BY MARIE BURGE
Cooper Institute, with many other organizations on the Island, looked forward to the release of the P.E.I. government’s “Poverty Reduction Action Plan.” This was a work in progress for the past six years. The government put the development of the plan in the hands of its Poverty Reduction Advisory Council in early 2018. It was clear to us from the beginning that reduction of poverty, not its elimination, was the goal. The framework was the development of policy based on a charity model rather than a social justice, rights-based model.
Cooper Institute, since its founding 34 years ago, has promoted the ideal of the universal right of every human being to uninterrupted access to the basic necessities of life. We have listened to many voices across P.E.I.
People of every sector and every class have told us that we need to have a total change of mind and heart in the community and in government concerning the high percentage of people in P.E.I. who live in poverty and/or who live on the edge. P.E.I. needs to end poverty in the long run, not only to reduce it. Reducing poverty involves incremental changes, but no change in direction or structures.
It is important to acknowledge that the collaborative engagement process designed by the Poverty Reduction Advisory Council was impressive. The hours of dedicated work were inspiring. Many people from all walks of life told the council about the need to address the effects of inadequate income on the lives of too many people.
Out of the many consultations, the council came up with an elaborate plan of action to improve many aspects of low income Islanders over the next six years, which interestingly will correspond to the span of two elections.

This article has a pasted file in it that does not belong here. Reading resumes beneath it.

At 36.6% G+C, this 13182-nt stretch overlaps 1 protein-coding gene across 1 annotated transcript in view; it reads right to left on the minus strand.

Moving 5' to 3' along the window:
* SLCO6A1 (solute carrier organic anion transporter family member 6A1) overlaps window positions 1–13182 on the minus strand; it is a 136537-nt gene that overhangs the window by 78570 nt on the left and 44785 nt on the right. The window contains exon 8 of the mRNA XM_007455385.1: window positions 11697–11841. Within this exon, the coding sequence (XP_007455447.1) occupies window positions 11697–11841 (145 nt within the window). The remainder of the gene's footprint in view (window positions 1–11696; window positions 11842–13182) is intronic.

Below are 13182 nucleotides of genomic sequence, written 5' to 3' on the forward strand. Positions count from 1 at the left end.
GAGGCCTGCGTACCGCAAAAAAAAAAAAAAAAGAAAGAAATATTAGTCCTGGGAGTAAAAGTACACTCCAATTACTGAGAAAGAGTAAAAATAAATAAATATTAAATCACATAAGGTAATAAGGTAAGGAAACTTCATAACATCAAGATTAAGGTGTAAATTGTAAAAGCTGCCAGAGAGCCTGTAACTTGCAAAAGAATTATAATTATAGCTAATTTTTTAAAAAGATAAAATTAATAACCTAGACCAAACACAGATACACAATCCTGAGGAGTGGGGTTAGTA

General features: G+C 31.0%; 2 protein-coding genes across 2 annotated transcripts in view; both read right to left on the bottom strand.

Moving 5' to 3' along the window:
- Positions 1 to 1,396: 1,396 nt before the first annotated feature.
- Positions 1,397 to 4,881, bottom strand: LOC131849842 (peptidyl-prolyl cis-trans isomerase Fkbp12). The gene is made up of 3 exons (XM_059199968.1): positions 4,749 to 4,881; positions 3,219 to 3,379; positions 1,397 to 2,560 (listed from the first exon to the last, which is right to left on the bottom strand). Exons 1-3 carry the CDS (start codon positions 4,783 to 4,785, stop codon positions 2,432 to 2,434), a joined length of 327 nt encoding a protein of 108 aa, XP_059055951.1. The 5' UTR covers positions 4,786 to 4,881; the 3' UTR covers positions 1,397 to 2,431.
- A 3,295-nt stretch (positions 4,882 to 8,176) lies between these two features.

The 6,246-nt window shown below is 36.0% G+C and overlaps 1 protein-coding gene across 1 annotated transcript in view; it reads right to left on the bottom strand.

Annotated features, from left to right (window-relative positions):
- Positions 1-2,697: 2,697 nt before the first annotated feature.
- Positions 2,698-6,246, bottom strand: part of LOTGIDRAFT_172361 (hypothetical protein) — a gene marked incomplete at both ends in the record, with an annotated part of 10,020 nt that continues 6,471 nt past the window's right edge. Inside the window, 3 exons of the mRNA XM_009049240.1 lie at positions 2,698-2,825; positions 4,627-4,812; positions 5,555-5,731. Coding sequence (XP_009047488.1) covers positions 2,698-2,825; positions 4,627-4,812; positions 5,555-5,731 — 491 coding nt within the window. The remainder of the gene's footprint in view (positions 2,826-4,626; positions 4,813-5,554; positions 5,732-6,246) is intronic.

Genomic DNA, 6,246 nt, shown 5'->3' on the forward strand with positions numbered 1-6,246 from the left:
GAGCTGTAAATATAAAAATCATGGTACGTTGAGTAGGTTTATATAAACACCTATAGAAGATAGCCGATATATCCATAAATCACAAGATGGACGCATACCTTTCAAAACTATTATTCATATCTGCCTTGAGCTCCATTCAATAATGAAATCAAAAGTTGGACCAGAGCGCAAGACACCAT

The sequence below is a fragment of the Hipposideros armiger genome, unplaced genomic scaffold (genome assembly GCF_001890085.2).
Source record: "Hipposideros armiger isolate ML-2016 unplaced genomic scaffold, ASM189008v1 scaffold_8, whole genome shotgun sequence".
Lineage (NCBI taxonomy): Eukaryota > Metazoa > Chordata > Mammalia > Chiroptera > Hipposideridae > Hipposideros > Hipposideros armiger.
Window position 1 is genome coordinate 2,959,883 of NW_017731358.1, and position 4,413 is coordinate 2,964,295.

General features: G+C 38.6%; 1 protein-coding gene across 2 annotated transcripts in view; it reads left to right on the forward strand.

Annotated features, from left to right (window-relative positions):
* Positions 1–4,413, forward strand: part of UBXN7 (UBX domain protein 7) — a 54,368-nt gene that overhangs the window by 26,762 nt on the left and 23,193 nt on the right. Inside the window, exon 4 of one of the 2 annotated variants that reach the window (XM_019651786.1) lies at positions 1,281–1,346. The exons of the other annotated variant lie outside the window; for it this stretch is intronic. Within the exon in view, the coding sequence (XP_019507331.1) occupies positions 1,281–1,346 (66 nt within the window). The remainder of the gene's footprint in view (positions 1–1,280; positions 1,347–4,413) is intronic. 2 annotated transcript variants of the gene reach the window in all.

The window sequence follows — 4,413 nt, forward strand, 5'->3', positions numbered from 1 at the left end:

They proposed ways of improving access to food, housing, mental and physical health care and education. All who were engaged in any way in the six-month consultation process would rejoice that more people would be helped, either by increased services or a raise in the amount of money they could receive to meet basic needs.
It is clear that the life of some people living in poverty would be somewhat better in the coming years. We rejoice in that. However, we have a number of concerns about the Poverty Reduction Action Plan as presented by the government.
The major concern, and disappointment, is related to one of the guiding principles which states: “Addressing the inter-related root causes of poverty to overcome poverty today and prevent poverty tomorrow.” It would have taken extraordinary courage to dig deeply enough to identify the current overriding economic model as a direct root cause. It is an economic system which has made the rich richer, and the poor poorer. This is an economic system which defends the trickle-down theory, that the riches at the top will somehow trickle down to the impoverished masses. This has never happened.
The actions outlined in the report will neither overcome poverty in P.E.I. today nor is there a path for prevention of poverty in the future. True, there are improvements which will improve the situation of a number of people living in poverty. These important measures certainly do not overcome poverty, even in the short term.
In every consultation session, we and our collaborators introduced a Basic Income Guarantee (B.I.G.) as a long-term solution. However, there is not one mention of B.I.G. as a future possibility for the elimination of poverty in the years to come.
In conclusion: Cooper Institute rejoices with those whose lives will be improved in increments. We are grateful for the work of the Poverty Reduction Advisory Council. We congratulate the government for taking some sincere steps to alleviate the suffering of some people living in poverty. On the other hand, we see the action plan as a plan to keep poverty as part of the structure of P.E.I. long into the future. We can do better.
- Marie Burge, on behalf of Cooper Institute Collective, of which she is a member and a project co-ordinator